The aim of this study was to evaluate the frequency of complications after an ankle fracture in patients with and without diabetes and to evaluate risk factors for nonunion. We conducted a retrospective study of 439 patients with ankle fractures (31.7% had diabetes) and followed them for 1 year or until the fracture healed. The fracture severity and determination of nonunion and Charcot arthropathy were determined from independent evaluation of radiographs by 2 members of the research team. Nonunion was defined as a fracture that did not heal within 6 months of the fracture. The majority of patients were women (67% in each group). The risk of complications was significantly higher in patients with diabetes compared with those without diabetes. The odds ratio (OR) and 95% confidence interval (CI) for nonunion was 6.5 (3.4 to 12.8); for Charcot arthropathy, 7.6 (2.3 to 21.0); for wounds, 1.8 (1.1 to 2.9); for infection, 2.8 (1.4 to 5.7); and for amputation, 6.6 (0.98 to 80.0). In the logistical regression analysis, 6 factors were associated with fracture nonunion: dialysis (7.7; 1.7 to 35.2), diabetes (3.3; 1.5 to 7.4), fracture severity (bi- and trimalleolar fractures) (4.9; 1.4 to 18.0), beta blockers (2.5; 1.1 to 5.4), steroids (3.1; 1.2 to 7.7), and infection (3.7; 1.2 to 11.3). The results of the study demonstrate the increased risk of complications after an ankle fracture among patients with diabetes, dialysis, or open fractures and those using steroids and beta blockers. Further work is needed to identify areas for risk reduction.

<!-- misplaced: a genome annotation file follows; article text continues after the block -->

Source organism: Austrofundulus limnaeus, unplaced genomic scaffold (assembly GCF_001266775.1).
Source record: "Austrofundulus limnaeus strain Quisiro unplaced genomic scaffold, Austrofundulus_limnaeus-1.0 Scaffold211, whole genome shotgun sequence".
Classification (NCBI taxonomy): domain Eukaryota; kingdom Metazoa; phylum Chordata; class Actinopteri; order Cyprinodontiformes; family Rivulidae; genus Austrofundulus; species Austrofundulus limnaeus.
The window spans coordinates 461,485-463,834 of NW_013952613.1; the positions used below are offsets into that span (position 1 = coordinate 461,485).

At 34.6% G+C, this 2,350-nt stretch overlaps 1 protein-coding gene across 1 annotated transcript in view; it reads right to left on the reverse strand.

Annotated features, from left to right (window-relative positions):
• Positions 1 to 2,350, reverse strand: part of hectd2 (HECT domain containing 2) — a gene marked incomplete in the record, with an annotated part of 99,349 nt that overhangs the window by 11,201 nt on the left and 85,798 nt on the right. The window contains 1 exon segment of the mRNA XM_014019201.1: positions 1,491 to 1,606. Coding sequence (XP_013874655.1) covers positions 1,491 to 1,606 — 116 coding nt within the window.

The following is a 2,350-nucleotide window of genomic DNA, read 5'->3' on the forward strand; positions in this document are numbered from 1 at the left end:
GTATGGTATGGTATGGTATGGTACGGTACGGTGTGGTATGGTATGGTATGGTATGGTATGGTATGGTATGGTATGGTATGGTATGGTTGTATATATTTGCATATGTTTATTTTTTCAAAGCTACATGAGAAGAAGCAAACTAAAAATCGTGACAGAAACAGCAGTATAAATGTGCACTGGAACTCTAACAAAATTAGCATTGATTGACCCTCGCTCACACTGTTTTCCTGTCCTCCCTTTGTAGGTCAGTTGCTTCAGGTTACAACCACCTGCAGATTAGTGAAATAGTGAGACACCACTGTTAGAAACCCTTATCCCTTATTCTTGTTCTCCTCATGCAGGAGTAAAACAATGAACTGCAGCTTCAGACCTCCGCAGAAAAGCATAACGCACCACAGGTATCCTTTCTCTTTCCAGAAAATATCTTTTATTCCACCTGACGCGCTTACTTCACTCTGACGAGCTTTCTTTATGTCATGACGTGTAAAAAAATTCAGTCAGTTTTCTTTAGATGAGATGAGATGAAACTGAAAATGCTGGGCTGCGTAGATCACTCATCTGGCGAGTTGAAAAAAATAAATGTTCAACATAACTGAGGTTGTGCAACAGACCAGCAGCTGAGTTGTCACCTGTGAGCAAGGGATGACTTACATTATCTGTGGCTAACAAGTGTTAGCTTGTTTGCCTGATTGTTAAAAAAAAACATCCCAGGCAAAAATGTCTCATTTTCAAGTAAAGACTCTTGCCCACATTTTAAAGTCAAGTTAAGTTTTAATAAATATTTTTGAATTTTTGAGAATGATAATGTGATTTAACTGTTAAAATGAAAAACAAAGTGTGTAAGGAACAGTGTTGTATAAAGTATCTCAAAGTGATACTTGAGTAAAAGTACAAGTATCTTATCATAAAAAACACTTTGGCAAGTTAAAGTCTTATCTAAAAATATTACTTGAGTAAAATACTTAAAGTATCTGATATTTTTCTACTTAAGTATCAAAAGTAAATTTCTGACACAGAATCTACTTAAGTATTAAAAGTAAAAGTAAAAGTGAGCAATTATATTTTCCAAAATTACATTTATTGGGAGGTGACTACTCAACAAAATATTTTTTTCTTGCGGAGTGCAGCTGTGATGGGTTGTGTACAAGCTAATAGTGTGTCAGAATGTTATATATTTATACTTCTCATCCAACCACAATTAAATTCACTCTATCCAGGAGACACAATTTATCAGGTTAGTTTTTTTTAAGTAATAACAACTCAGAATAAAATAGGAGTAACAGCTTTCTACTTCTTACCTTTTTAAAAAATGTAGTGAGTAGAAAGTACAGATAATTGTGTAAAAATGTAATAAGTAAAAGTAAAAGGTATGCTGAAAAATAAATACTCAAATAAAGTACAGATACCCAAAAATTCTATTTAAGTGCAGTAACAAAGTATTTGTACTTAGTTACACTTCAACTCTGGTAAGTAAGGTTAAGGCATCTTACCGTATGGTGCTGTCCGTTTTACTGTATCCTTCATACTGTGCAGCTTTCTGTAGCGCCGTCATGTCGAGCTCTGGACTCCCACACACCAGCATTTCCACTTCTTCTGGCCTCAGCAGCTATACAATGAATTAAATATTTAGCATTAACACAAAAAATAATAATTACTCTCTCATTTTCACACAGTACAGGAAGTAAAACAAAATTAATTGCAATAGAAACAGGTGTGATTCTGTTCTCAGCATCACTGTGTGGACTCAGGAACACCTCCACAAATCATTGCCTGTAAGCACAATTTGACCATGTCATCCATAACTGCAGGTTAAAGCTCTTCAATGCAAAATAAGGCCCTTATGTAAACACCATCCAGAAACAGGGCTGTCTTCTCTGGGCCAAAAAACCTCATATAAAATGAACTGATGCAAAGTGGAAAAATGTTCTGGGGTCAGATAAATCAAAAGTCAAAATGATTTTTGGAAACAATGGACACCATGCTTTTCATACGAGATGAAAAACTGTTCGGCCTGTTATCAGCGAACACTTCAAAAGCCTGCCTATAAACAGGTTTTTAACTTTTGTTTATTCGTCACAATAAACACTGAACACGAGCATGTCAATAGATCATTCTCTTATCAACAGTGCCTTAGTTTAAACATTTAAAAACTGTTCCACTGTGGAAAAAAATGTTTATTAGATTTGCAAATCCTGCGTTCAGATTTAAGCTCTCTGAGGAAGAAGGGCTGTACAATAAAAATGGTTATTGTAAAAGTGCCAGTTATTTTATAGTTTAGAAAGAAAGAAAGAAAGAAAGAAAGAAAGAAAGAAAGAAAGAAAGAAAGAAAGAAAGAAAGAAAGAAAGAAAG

- ankle fracture
- retrospective cohort
ASJC Scopus subject areas
- Orthopedics and Sports Medicine